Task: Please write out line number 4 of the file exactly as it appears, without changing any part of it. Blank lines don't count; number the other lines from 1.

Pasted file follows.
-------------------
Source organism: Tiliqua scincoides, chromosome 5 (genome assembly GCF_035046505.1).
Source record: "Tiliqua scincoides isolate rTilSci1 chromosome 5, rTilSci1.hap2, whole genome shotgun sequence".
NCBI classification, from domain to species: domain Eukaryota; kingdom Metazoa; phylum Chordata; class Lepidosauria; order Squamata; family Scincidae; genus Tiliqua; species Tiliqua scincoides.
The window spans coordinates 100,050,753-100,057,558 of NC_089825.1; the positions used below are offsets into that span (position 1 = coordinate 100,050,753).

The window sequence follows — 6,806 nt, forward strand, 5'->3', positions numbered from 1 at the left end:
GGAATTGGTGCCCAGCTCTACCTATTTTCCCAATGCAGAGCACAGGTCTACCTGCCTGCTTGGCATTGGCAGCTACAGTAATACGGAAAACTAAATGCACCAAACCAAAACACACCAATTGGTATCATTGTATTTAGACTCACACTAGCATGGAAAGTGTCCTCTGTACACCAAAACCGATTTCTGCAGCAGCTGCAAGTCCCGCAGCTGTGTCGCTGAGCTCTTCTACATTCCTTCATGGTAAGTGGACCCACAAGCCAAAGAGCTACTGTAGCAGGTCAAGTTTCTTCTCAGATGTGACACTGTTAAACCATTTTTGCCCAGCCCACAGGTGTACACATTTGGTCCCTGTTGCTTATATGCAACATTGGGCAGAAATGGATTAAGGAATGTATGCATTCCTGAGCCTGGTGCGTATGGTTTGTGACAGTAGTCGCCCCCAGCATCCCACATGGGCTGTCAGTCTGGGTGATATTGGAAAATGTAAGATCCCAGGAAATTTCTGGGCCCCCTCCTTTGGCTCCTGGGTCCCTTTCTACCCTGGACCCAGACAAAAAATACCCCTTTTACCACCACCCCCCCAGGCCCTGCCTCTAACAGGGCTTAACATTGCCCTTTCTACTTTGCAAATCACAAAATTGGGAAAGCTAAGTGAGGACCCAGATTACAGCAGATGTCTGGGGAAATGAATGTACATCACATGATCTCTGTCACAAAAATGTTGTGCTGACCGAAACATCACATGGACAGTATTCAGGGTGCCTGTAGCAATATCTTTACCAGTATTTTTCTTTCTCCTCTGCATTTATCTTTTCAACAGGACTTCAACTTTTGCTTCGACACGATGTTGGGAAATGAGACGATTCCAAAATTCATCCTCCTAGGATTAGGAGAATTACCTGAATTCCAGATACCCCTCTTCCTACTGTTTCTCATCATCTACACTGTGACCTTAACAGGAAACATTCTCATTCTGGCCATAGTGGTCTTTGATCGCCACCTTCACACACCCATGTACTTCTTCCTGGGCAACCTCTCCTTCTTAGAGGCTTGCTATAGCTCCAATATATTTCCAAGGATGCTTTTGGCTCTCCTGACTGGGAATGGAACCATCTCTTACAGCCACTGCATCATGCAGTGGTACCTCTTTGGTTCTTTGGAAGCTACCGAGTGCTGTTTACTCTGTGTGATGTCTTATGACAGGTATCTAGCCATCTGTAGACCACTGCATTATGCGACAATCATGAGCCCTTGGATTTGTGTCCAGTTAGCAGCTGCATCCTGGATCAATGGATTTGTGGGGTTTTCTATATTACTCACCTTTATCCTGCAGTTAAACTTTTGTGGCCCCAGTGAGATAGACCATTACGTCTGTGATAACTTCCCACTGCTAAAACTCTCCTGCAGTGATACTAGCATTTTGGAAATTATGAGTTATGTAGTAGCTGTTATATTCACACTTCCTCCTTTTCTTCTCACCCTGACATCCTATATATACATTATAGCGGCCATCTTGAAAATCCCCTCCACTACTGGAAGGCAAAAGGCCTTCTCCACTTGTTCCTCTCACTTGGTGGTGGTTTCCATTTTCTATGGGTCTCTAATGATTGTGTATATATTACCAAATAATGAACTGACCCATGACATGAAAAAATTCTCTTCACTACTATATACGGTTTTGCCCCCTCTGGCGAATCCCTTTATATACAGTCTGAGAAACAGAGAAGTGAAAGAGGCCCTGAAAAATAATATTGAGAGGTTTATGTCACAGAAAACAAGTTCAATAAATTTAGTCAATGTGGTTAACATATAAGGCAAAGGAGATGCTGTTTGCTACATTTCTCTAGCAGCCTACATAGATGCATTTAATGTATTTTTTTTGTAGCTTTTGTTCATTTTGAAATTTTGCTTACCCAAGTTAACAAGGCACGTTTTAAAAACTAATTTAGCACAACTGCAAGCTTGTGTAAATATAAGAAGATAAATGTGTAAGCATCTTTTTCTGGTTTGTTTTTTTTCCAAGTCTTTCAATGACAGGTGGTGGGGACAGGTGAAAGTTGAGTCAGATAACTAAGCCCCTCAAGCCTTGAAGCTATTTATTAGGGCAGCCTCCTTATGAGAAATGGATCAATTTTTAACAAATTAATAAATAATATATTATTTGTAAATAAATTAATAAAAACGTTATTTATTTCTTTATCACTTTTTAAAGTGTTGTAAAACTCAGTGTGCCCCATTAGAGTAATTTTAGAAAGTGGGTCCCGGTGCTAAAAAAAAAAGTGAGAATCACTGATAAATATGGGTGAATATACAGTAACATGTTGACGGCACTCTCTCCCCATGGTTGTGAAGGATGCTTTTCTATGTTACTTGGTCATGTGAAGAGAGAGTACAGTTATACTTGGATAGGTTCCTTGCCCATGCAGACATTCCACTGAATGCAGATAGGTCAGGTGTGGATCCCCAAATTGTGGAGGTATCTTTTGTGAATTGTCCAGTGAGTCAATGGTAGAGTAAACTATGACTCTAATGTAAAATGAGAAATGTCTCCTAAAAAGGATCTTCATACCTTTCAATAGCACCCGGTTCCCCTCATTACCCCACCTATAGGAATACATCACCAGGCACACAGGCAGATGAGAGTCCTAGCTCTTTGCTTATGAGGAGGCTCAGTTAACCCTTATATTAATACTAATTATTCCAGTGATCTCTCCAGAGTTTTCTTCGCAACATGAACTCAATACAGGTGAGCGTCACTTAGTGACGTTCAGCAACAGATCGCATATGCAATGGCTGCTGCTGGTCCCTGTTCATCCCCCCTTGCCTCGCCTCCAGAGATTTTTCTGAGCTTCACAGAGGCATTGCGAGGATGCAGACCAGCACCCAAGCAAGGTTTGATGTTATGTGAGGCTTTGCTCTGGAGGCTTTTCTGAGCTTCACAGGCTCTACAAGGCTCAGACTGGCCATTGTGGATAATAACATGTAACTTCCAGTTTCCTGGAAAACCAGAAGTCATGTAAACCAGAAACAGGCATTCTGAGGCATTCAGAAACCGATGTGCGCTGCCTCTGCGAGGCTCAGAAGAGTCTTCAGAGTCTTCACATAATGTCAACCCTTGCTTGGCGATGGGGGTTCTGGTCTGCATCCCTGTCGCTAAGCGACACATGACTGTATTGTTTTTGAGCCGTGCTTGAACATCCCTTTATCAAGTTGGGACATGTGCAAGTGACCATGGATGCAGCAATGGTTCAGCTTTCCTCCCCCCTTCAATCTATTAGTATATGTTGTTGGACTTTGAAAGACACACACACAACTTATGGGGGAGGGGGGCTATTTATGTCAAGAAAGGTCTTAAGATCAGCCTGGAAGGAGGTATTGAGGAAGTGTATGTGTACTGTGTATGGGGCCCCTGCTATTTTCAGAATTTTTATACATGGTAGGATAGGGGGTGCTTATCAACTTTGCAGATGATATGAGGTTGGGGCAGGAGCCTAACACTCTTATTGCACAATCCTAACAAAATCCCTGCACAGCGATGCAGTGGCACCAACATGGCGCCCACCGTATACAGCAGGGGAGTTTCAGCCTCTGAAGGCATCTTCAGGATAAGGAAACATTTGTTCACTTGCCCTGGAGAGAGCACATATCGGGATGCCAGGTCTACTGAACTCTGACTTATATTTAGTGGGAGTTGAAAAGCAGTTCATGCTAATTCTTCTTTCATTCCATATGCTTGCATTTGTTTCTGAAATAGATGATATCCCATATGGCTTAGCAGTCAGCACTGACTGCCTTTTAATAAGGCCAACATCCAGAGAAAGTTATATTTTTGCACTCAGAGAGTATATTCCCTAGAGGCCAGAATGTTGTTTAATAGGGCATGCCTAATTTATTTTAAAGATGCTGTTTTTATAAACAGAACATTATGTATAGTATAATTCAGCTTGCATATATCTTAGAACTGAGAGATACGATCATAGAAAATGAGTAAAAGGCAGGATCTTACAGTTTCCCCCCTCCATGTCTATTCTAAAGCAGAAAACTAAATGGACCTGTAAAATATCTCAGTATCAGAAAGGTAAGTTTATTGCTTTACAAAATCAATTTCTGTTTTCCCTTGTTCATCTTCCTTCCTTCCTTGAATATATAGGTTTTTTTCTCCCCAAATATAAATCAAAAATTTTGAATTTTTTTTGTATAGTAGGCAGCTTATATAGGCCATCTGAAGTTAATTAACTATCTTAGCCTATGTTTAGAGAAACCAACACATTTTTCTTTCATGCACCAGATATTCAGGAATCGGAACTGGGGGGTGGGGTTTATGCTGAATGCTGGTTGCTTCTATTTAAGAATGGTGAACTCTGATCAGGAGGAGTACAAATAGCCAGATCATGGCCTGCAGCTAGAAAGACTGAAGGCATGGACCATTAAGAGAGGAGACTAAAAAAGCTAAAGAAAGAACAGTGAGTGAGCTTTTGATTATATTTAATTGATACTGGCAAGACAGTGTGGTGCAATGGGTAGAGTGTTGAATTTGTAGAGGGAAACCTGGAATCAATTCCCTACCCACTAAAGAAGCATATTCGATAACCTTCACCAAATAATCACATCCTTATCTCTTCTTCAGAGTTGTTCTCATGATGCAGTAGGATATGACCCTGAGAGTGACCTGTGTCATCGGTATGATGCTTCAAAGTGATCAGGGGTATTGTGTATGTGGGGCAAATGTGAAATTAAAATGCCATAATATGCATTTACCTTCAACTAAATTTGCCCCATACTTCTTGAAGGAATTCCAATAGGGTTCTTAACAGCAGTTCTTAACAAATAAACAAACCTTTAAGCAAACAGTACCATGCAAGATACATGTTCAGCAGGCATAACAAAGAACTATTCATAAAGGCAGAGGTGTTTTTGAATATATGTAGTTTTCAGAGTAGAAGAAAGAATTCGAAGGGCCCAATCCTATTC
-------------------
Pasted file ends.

The window spans coordinates 100,050,753-100,057,558 of NC_089825.1; the positions used below are offsets into that span (position 1 = coordinate 100,050,753).